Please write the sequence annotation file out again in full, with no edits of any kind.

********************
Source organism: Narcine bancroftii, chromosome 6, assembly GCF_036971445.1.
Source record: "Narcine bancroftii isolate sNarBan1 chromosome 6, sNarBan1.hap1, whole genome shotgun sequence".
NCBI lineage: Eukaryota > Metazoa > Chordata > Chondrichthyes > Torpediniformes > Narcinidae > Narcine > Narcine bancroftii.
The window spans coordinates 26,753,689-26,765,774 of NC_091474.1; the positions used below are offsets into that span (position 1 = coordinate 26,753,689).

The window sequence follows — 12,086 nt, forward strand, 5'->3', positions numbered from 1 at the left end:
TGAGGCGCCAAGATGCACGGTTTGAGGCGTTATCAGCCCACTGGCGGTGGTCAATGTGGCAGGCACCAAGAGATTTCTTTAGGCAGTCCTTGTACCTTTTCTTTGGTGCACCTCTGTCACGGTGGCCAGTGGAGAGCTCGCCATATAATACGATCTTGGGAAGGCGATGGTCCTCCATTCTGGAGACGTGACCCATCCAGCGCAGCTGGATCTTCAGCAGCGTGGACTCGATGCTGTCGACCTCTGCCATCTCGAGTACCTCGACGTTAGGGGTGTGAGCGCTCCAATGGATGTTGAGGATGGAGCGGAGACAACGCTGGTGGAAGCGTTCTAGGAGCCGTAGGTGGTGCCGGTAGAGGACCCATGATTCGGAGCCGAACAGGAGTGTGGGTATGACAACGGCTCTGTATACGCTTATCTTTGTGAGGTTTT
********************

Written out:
Source organism: Narcine bancroftii, chromosome 6, assembly GCF_036971445.1.
Source record: "Narcine bancroftii isolate sNarBan1 chromosome 6, sNarBan1.hap1, whole genome shotgun sequence".
NCBI lineage: Eukaryota > Metazoa > Chordata > Chondrichthyes > Torpediniformes > Narcinidae > Narcine > Narcine bancroftii.
The window spans coordinates 26,753,689-26,765,774 of NC_091474.1; the positions used below are offsets into that span (position 1 = coordinate 26,753,689).

The window sequence follows — 12,086 nt, forward strand, 5'->3', positions numbered from 1 at the left end:
TGAGGCGCCAAGATGCACGGTTTGAGGCGTTATCAGCCCACTGGCGGTGGTCAATGTGGCAGGCACCAAGAGATTTCTTTAGGCAGTCCTTGTACCTTTTCTTTGGTGCACCTCTGTCACGGTGGCCAGTGGAGAGCTCGCCATATAATACGATCTTGGGAAGGCGATGGTCCTCCATTCTGGAGACGTGACCCATCCAGCGCAGCTGGATCTTCAGCAGCGTGGACTCGATGCTGTCGACCTCTGCCATCTCGAGTACCTCGACGTTAGGGGTGTGAGCGCTCCAATGGATGTTGAGGATGGAGCGGAGACAACGCTGGTGGAAGCGTTCTAGGAGCCGTAGGTGGTGCCGGTAGAGGACCCATGATTCGGAGCCGAACAGGAGTGTGGGTATGACAACGGCTCTGTATACGCTTATCTTTGTGAGGTTTT